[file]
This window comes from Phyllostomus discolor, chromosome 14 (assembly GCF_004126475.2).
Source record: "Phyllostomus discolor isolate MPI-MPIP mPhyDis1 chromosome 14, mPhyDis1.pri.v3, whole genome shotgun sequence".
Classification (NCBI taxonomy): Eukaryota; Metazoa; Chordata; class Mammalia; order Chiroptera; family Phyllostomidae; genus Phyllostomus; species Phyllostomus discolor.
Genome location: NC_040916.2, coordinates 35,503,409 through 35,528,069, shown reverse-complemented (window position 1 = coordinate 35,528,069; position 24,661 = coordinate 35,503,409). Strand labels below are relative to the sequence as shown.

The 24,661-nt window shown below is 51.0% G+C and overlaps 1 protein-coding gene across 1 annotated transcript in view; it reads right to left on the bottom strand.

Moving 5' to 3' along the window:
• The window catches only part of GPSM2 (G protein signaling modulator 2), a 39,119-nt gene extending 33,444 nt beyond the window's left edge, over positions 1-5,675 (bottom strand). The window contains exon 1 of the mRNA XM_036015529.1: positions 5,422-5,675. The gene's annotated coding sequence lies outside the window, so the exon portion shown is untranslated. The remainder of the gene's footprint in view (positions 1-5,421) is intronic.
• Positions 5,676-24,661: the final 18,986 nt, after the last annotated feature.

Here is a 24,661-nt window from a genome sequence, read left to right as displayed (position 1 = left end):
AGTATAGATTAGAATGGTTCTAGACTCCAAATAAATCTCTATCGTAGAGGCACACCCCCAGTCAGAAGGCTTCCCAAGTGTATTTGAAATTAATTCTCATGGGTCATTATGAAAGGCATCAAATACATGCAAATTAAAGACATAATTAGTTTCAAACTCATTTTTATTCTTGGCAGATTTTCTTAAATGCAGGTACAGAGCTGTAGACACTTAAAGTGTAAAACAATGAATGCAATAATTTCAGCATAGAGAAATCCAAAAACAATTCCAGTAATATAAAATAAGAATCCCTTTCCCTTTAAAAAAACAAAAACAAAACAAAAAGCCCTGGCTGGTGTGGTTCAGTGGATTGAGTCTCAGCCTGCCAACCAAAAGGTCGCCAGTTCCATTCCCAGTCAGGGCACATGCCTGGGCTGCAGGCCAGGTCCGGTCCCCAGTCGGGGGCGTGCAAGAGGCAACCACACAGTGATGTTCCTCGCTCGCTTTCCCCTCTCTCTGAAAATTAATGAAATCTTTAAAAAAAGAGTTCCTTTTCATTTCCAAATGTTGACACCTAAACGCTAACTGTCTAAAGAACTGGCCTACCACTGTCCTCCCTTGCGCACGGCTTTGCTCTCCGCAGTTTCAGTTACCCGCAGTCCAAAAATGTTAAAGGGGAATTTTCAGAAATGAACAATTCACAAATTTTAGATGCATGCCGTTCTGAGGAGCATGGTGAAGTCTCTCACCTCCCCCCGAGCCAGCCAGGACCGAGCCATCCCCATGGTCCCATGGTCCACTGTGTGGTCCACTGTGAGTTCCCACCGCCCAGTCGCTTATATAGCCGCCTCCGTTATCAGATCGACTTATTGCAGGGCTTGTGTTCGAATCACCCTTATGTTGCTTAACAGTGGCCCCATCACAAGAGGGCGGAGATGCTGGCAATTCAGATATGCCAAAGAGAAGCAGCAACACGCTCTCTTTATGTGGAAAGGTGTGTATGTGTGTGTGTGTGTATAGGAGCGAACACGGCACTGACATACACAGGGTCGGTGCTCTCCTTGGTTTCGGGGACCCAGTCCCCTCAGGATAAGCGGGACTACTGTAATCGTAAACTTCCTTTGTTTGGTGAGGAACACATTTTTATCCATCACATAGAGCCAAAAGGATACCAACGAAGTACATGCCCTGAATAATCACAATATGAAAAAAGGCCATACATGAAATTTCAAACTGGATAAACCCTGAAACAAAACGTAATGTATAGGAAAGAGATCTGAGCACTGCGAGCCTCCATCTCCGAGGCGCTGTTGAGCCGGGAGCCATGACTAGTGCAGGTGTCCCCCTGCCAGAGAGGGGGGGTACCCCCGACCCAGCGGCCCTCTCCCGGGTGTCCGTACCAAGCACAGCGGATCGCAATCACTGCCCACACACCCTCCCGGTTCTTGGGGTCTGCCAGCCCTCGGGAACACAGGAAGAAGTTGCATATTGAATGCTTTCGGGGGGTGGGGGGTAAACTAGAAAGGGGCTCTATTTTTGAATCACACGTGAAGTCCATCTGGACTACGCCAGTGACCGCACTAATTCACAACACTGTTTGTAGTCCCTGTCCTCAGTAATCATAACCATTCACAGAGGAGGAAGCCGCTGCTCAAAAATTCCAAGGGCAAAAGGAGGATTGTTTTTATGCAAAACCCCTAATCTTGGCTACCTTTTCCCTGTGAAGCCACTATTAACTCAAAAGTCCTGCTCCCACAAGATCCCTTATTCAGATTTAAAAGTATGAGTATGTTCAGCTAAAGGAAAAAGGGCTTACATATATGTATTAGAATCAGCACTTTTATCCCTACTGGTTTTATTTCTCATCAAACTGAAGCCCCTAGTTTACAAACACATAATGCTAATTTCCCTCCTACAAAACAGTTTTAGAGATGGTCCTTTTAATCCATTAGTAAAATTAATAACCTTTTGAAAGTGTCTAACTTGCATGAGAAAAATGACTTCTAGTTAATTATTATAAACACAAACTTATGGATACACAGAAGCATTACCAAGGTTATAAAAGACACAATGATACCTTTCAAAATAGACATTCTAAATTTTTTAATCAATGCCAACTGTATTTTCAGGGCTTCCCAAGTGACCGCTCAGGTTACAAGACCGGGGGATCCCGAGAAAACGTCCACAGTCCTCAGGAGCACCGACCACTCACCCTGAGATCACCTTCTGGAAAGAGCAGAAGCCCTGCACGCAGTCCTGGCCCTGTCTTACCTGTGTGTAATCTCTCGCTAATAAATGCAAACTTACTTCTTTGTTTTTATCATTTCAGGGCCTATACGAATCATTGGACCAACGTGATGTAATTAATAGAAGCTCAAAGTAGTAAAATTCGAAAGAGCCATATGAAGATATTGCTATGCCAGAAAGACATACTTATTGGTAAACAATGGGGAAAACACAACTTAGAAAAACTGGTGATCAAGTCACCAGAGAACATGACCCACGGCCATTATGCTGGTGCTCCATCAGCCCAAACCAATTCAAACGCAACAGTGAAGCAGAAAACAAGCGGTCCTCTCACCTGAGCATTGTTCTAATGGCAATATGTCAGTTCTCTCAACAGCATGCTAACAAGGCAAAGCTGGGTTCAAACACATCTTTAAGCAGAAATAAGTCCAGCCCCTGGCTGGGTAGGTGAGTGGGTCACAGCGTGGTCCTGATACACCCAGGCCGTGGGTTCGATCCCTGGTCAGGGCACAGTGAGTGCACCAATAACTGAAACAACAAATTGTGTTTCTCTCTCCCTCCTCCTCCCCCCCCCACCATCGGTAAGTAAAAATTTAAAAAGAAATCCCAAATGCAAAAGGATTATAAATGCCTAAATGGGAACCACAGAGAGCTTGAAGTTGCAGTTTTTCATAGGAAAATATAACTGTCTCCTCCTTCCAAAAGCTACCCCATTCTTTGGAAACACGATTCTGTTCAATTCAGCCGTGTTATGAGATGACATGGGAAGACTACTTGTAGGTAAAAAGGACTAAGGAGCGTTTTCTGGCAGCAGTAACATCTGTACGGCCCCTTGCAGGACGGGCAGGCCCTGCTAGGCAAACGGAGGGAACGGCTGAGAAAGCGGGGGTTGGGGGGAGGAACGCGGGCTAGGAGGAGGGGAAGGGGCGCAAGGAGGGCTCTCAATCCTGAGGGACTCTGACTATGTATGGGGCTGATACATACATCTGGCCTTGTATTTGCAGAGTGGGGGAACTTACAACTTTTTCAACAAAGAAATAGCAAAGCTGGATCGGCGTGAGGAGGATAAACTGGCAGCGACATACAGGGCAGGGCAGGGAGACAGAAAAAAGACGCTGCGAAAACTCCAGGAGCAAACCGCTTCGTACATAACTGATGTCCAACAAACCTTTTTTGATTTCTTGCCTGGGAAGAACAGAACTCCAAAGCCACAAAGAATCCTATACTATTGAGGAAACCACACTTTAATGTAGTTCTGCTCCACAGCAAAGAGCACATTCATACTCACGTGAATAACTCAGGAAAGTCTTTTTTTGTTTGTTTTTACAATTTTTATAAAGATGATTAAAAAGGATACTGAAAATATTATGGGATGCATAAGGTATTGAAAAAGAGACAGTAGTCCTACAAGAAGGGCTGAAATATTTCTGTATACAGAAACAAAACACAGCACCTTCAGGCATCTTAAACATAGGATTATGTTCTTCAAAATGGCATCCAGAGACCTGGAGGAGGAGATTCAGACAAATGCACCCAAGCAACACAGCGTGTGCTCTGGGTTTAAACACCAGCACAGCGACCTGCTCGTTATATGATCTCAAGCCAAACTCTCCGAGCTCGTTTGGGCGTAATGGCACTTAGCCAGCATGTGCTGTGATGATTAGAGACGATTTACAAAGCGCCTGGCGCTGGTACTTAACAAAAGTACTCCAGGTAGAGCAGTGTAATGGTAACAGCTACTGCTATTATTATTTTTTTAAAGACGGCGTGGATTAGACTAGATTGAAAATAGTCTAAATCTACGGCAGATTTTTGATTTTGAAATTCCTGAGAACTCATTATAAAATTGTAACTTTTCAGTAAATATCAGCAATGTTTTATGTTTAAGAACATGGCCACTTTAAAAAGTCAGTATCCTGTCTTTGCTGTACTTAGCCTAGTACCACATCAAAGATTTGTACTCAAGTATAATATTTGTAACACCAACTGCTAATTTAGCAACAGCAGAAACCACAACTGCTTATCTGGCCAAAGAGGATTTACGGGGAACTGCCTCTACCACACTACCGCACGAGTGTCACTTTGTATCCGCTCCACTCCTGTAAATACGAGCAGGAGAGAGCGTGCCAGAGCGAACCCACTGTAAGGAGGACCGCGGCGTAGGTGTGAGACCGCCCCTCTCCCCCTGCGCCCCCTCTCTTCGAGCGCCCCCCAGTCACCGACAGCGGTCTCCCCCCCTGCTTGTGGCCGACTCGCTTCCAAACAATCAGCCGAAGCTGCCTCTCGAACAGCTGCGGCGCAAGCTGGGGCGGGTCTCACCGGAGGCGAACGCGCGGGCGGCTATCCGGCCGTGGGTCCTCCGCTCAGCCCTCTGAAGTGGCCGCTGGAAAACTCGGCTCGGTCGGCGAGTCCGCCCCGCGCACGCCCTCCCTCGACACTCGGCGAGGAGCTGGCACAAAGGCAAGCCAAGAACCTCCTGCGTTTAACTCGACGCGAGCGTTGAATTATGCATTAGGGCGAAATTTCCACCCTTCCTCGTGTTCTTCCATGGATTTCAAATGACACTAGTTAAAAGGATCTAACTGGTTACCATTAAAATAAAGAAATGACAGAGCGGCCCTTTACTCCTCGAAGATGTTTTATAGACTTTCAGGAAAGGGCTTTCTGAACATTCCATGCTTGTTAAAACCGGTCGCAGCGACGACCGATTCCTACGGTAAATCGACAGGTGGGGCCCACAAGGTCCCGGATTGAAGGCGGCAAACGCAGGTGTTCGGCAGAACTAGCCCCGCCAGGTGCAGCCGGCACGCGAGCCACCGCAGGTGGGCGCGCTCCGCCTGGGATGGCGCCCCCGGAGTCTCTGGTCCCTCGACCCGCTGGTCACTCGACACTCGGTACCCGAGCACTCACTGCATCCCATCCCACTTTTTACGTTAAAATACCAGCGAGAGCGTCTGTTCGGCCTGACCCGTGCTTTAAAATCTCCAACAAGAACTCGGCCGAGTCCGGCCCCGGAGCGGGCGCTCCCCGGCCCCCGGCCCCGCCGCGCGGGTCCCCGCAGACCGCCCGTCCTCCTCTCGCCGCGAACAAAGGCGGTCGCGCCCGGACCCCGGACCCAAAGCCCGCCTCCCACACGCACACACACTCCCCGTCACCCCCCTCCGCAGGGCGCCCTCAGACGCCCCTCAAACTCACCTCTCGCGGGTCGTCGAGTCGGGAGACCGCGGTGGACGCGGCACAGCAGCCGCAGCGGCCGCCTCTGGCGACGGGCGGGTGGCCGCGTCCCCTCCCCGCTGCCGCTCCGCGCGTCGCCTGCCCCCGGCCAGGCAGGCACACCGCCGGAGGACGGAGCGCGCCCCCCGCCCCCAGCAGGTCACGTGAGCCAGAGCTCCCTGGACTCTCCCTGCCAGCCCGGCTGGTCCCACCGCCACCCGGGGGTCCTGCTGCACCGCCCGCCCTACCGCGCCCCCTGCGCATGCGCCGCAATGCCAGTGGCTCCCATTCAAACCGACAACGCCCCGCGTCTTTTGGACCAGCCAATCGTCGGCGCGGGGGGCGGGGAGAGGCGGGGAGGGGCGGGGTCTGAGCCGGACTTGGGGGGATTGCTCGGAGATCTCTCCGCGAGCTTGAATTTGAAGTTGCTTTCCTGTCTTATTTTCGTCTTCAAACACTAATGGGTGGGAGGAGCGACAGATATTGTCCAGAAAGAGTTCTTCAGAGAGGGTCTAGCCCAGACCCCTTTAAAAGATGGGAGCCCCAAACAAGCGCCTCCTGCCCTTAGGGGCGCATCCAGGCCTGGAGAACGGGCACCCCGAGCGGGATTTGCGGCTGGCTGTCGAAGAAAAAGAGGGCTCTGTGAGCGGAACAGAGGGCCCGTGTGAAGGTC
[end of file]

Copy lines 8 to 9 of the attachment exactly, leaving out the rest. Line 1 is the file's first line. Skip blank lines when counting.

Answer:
• Positions 5,676-24,661: the final 18,986 nt, after the last annotated feature.

Here is a 24,661-nt window from a genome sequence, read left to right as displayed (position 1 = left end):